This is kind of a sticky wicket, because nine times out of 10 when people on superhero shows refuse to tell each other something, it’s stupid as hell. Oliver’s refusal to tell pretty much anyone he was Green Arrow on Arrow; Barry’s long refusal to tell Iris he’s the Flash even though at least dozen other people knew, some of them villains. Usually these lies are done to “protect” the people in question, even though their ignorance never protects them from villains, and arguably makes it worse.
But I don’t think this particular instance is problematic. James’ assistance of Supergirl was actually negatively affecting his relationship with Lucy Lane. He was missing dates, upsetting Lucy, and was being forced to lie to her. That’s a sucky thing to do to someone you care about. And, because James is a good person, of course he doesn’t want to have to lie to Lucy. Additionally, James is 100% certain that Lucy can keep the secret. He may be wrong, but he has no clue if he is.
Most importantly, he knows that it’s Supergirl’s secret and he can’t tell Lucy without Supergirl’s permission. He wants to tell Lucy, but Supergirl has to give him the okay. He went about this totally the correct way.
Of course, Supergirl also had every right to tell James no, which she did for a good while… until she saw how it was hurting James, and then she changed her mind. Of course, if you saw this week’s episode, it’s all moot now.
For the record, I do hope that your co-workers’ terrifying secrets don’t affect your relationships negatively.
My wife hasn’t watched a single superhero movie. No Avengers. No Man of Steel. No Captain America. So when she saw my reaction to her asking if I was taking my kids to see Deadpool, she got confused. I showed her both red-band trailers, and she bought in. We went to see it opening night, and she loved it. (I’m sure her crush on Ryan Reynolds had nothing to do with it)
Here’s the kicker - she’s asking to read my old Deadpool comics.
Do I take this slim opening to kick in the door and introduce her to the larger comic world as a whole, or do I take baby steps so she doesn’t get overwhelmed? I’m leaning toward letting her digest the comics I have and suggesting something before she’s finished, but, honestly, I’ve been out of the comics game for a while, and wouldn’t know where to start. Squirrel Girl, maybe? Thoughts?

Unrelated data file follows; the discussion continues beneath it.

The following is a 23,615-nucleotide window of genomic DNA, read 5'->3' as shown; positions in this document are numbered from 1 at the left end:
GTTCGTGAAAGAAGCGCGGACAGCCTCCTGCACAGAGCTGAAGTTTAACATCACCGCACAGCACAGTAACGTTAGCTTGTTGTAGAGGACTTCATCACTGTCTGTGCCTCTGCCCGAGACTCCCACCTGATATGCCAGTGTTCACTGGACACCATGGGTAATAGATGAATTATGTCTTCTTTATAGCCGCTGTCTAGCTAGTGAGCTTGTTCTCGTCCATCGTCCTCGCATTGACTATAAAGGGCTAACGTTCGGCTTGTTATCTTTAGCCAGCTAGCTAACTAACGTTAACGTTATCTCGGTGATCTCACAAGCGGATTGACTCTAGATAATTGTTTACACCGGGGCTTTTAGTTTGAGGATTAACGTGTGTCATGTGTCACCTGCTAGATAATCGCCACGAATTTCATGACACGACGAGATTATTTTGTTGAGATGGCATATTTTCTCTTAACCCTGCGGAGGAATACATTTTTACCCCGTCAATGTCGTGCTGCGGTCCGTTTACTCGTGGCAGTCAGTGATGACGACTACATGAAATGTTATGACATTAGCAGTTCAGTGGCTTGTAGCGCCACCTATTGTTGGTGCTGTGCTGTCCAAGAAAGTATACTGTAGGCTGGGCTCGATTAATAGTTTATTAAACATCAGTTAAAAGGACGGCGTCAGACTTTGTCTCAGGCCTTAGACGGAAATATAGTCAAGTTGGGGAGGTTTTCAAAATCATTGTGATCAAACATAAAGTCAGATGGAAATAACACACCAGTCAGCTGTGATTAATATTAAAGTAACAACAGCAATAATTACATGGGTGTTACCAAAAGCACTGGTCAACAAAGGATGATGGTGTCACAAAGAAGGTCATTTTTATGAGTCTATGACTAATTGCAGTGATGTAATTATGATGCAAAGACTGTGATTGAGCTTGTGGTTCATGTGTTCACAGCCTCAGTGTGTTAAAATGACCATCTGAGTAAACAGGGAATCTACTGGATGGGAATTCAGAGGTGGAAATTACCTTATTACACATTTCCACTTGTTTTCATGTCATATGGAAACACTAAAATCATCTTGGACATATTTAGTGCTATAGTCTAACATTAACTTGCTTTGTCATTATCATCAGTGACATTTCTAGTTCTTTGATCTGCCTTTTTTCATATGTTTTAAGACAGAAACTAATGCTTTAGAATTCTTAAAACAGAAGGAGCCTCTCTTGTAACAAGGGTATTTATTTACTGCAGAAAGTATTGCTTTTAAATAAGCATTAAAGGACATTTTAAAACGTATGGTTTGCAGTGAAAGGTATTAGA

I would definitely try to steer her away from Deadpool to start with. I mean, don’t be weird about it—if she demands Deadpool, of course she can read Deadpool—but it’s to everyone’s benefit for you to at least warn her first that “There aren’t a ton of Deadpool comics that match the same levels of comedy, violence, naughtiness and heart as that movie. Also, a lot of Deadpool comics are pretty bad.”
If she still wants Deadpool, I’d go with Brian Posehn and Gerry Duggan’s recent run, which is fun and funny and makes Deadpool an actual character as opposed to a homicidal Looney Tune, which he often gets relegated to. I’m sure others will have some more recommendations in the comments, too.
If she trusts your judgment—or tries Deadpool comics and isn’t satisfied—I can’t recommend Unbeatable Squirrel Girl, Ms. Marvel, Batgirl and the new Black Canary enough. If she really digs the violence, then she should get DC’s Midnighter, which is being canceled soon because we can’t have nice things.
Dear postman of the post-merger apocalypse:
I’ve been watching DC’s Legends of Tomorrow, and largely enjoying it. To be fair, I’m pretty sure I’d enjoy absolutely anything that had Wentworth Miller’s Leonard Snart in it. I bring that up because Rip Hunter... oh jeeze, Rip Hunter.
I’m more than a little familiar with DC comics, but the Time Masters are new to me. I can’t help but wonder, are all Time Masters horrible at their jobs? Or is it just Rip?
In the DC Comics, the Time Masters are a small group of freelance time cops who protect the time stream. They haven’t done much other than get Batman back when he was lost in time being a pilgrim and such, so they’re not at all like the group presented in Legends of Tomorrow.
Those Time Masters seem to be a large group of administrators like the Guardians of the Green Lanterns. Now, the Guardians are amazingly terrible at their job at keeping the galaxy safe (really, it’s madness). We don’t know if these Time Masters are as horrible, but we do know that they’re cool with letting Vandal Savage murder/enslave most of the human race, so they’re definitely assholes in that regard. All they’re worried about is protecting the timestream, which, as Rip points out, is kind of useless when most of humanity is dead anyways.
That said, Rip Hunter is a terrible, terrible Time Master. He cares about humanity, which is nice, but I am not a Time Master and even I know you shouldn’t let a group of superpowered weirdos rampage through various points of the 20th century. They nearly gave a mad Soviet scientist Firestorm powers during the Cold War. Captain Cold nearly kept his own sister from being born. And this is all happening ostensibly on Rip’s watch, and they haven’t even come close to stopping Savage yet. There has no been a single trip where they haven’t irrevocably changed something.